A retailer selling a product labeled NFHC presents a compelling target for state and local prosecutors, much more so than the manufacturer. A manufacturer might be out of state from the prosecutor. The manufacturer might be able to pick up and move, compared to a retailer who is unable to close up shop and relocate. The manufacturer is primarily regulated by the FDA, and is a little fish compared to the large pharmaceutical companies the FDA normally targets. By contrast, a retailer is primarily regulated by state and local prosecutors and may represent a much greater target relative to other businesses.
Consider: The FDA has to decide between prosecuting a multi-billion dollar pharmaceutical giant or a minor manufacturer. A state or local prosecutor may be deciding between prosecuting a multi-million dollar a year retailer and a low-level dealer.
Selling a product that is labeled as a dietary supplement is much less risky to the retailer. It implies that the manufacturer has done the due diligence to get the product on the market appropriately. A retailer can compare the labeling of an established dietary supplement to the proposed new product and get a sense of whether the manufacturer has made a good-faith effort to comply with FDA regulations.
Ask your manufacturer or distributor through what regulatory pathway is the product on the market? A dietary supplement must be one of the following:
Several manufacturers have done the due diligence and determined that their kratom is appropriately on the market as a “New Dietary Ingredient” exempt from notification requirements because it was in the food supply in Thailand.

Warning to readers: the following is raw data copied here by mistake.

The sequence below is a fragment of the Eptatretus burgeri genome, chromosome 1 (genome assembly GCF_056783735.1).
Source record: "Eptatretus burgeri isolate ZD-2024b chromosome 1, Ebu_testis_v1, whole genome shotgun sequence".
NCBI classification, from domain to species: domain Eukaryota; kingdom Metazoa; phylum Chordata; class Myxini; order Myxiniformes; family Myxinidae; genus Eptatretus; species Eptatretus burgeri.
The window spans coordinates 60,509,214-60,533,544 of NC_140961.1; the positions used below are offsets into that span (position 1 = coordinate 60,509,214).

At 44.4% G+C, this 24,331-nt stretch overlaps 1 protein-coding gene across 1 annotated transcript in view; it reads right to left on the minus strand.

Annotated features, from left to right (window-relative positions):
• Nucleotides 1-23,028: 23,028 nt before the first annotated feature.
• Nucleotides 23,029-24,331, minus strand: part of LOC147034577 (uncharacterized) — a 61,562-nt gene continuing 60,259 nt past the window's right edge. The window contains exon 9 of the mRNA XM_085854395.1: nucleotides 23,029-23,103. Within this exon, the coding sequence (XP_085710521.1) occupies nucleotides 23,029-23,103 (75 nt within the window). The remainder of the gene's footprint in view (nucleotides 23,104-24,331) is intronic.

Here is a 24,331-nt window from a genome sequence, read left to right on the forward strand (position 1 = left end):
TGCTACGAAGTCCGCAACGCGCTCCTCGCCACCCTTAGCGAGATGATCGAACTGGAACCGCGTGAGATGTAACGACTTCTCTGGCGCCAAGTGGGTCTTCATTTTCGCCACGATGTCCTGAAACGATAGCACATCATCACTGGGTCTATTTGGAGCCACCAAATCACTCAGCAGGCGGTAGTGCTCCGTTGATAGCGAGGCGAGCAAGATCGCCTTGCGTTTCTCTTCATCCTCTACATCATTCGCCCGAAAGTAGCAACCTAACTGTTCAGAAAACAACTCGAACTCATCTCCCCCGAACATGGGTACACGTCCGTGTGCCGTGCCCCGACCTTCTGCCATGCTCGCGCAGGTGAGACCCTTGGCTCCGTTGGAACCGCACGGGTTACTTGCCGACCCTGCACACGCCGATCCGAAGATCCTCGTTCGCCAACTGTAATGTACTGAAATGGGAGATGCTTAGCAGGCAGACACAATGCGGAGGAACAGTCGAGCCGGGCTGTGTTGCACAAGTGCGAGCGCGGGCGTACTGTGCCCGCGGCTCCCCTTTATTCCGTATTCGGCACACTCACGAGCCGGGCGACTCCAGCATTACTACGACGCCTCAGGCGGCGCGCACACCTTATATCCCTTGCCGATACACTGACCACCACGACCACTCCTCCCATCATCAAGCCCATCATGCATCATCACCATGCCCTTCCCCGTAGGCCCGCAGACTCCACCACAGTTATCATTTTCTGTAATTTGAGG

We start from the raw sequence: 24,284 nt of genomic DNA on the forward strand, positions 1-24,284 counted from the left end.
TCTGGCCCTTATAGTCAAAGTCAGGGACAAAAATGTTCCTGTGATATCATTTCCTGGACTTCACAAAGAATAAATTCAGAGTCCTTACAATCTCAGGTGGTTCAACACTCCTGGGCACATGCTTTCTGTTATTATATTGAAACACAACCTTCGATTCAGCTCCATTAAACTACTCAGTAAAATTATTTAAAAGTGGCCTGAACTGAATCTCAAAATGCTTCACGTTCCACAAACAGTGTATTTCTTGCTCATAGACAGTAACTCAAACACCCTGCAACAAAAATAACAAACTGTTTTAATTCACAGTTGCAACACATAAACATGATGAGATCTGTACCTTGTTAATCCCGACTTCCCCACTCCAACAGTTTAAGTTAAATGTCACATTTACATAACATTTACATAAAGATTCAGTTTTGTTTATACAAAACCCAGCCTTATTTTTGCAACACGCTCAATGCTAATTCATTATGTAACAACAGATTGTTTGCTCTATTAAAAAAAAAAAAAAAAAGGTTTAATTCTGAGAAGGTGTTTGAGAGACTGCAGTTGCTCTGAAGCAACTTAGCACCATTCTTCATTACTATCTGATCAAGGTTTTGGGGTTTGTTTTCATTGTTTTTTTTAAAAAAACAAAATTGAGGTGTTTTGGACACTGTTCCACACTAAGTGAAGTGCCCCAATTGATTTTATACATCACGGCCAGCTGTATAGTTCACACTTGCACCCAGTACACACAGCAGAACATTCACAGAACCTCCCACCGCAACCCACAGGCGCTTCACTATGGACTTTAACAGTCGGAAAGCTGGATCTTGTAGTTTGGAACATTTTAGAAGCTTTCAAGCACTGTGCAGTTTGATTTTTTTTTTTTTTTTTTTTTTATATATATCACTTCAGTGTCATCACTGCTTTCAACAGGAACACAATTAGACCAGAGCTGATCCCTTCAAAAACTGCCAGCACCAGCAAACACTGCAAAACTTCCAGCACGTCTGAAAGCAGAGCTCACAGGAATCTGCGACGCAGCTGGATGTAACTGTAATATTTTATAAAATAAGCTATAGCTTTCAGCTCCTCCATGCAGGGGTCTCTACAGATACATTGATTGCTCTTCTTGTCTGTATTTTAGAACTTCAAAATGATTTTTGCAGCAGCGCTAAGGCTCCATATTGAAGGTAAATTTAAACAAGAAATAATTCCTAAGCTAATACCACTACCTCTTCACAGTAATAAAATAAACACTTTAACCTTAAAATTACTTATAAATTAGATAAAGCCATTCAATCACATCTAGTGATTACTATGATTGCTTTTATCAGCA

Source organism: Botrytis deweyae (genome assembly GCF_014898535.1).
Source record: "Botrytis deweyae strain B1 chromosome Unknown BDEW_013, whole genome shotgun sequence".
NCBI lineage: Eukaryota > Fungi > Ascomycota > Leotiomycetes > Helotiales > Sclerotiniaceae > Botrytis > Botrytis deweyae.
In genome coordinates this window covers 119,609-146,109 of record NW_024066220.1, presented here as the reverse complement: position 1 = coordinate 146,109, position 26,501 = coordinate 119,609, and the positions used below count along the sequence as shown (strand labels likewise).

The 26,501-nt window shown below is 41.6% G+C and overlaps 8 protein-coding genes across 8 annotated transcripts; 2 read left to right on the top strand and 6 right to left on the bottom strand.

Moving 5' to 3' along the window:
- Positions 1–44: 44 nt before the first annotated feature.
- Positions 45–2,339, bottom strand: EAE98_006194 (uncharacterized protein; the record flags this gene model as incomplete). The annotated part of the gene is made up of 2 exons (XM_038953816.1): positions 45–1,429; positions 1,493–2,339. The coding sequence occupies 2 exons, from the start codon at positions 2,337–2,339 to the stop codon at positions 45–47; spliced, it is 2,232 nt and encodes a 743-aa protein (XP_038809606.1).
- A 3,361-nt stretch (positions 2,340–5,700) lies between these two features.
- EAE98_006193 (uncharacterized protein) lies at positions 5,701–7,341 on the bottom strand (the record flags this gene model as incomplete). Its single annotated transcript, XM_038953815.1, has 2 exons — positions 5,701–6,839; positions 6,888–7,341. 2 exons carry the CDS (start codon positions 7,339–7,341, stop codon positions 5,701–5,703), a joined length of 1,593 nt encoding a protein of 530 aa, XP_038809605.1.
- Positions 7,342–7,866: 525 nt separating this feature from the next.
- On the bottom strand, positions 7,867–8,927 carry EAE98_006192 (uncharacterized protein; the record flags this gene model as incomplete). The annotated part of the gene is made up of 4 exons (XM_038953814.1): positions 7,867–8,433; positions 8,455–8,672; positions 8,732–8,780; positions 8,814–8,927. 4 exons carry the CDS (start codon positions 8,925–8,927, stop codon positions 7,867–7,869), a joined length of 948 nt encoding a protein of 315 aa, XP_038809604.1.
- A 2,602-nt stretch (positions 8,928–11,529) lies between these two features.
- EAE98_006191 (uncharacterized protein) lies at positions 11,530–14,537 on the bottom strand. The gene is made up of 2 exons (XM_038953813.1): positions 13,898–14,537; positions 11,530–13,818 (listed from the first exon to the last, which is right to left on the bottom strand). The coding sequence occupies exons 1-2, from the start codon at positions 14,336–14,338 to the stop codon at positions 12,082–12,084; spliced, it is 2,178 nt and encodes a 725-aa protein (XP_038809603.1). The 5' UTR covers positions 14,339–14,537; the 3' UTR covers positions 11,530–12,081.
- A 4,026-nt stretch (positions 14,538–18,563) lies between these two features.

Selling a product that is labeled as a dietary supplement provides a good-faith defense to the most likely charges. To prove mislabeling, a prosecutor would have to prove that the product in question is not a dietary supplement, but a drug – that statements made in labeling suggested the product was intended to treat, cure, or diagnose a disease. That’s more difficult than simply proving that the product was intended to be consumed. Also, dietary supplement labeling will almost eliminate the risk of fraudulently labeling a product NFHC when it is actually for human consumption.
Some packages say that the product is intended only as a “botanical specimen” and that the capsules are intended only as carriers to “help facilitate the handling of raw powder.” But, the packages also note that the kratom contained therein is the “most potent in the world.” These packages also contain the warning that the FDA has not evaluated the product and that it is not intended to diagnose, treat, cure, or prevent any disease. On their website, they warn that pregnant women should not use the product. They suggest that retailers try a sample package and “test the results for yourself.” Each of these would support a court finding that the products are, actually, intended to be consumed. Even their warning that they cannot provide dosages or dosing instructions (don’t even ask) would be evidence that the product is intended to be consumed. If the product were actually being sold as a botanical specimen, and the capsules really were to facilitate the handling of raw powder, none of these warnings or disclaimers would be necessary.
Retailers need to ask themselves, if prosecutors come knocking, would you rather be defending products that are obviously falsely labeled, or would you rather be defending products that made a good-faith effort to comply with FDA regulations?
 Synonyms: Plant food, potpourri, bath salts, incense, botanical samples, etc.